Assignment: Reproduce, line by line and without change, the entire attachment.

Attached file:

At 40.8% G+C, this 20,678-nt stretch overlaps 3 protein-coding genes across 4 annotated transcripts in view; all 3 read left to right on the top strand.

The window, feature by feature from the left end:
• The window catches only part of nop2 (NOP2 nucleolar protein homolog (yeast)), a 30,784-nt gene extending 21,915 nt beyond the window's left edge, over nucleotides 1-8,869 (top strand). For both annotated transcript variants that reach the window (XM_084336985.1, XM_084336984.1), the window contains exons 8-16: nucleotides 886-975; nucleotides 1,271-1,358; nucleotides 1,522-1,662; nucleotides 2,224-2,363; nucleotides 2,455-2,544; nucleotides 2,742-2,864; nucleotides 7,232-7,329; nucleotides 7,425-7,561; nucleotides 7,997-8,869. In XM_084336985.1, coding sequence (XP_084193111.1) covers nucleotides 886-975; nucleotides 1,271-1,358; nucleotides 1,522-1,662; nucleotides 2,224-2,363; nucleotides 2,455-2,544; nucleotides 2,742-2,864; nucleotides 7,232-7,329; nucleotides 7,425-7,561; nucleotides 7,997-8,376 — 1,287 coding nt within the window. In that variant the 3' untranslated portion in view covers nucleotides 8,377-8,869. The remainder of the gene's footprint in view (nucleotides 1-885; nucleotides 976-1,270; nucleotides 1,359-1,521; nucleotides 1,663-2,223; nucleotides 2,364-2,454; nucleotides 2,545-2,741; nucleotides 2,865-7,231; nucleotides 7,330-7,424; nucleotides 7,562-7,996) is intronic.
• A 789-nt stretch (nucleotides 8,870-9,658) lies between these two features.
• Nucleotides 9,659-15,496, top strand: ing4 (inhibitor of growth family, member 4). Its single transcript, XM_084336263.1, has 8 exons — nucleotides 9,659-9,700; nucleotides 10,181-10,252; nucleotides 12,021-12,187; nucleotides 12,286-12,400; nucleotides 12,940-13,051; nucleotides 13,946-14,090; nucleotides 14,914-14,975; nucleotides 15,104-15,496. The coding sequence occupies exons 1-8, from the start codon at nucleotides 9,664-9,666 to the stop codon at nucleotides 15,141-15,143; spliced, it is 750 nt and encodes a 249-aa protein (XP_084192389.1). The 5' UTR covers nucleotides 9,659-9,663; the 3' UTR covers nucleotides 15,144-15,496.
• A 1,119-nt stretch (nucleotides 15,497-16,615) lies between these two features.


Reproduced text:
At 40.8% G+C, this 20,678-nt stretch overlaps 3 protein-coding genes across 4 annotated transcripts in view; all 3 read left to right on the top strand.

The window, feature by feature from the left end:
• The window catches only part of nop2 (NOP2 nucleolar protein homolog (yeast)), a 30,784-nt gene extending 21,915 nt beyond the window's left edge, over nucleotides 1-8,869 (top strand). For both annotated transcript variants that reach the window (XM_084336985.1, XM_084336984.1), the window contains exons 8-16: nucleotides 886-975; nucleotides 1,271-1,358; nucleotides 1,522-1,662; nucleotides 2,224-2,363; nucleotides 2,455-2,544; nucleotides 2,742-2,864; nucleotides 7,232-7,329; nucleotides 7,425-7,561; nucleotides 7,997-8,869. In XM_084336985.1, coding sequence (XP_084193111.1) covers nucleotides 886-975; nucleotides 1,271-1,358; nucleotides 1,522-1,662; nucleotides 2,224-2,363; nucleotides 2,455-2,544; nucleotides 2,742-2,864; nucleotides 7,232-7,329; nucleotides 7,425-7,561; nucleotides 7,997-8,376 — 1,287 coding nt within the window. In that variant the 3' untranslated portion in view covers nucleotides 8,377-8,869. The remainder of the gene's footprint in view (nucleotides 1-885; nucleotides 976-1,270; nucleotides 1,359-1,521; nucleotides 1,663-2,223; nucleotides 2,364-2,454; nucleotides 2,545-2,741; nucleotides 2,865-7,231; nucleotides 7,330-7,424; nucleotides 7,562-7,996) is intronic.
• A 789-nt stretch (nucleotides 8,870-9,658) lies between these two features.
• Nucleotides 9,659-15,496, top strand: ing4 (inhibitor of growth family, member 4). Its single transcript, XM_084336263.1, has 8 exons — nucleotides 9,659-9,700; nucleotides 10,181-10,252; nucleotides 12,021-12,187; nucleotides 12,286-12,400; nucleotides 12,940-13,051; nucleotides 13,946-14,090; nucleotides 14,914-14,975; nucleotides 15,104-15,496. The coding sequence occupies exons 1-8, from the start codon at nucleotides 9,664-9,666 to the stop codon at nucleotides 15,141-15,143; spliced, it is 750 nt and encodes a 249-aa protein (XP_084192389.1). The 5' UTR covers nucleotides 9,659-9,663; the 3' UTR covers nucleotides 15,144-15,496.
• A 1,119-nt stretch (nucleotides 15,497-16,615) lies between these two features.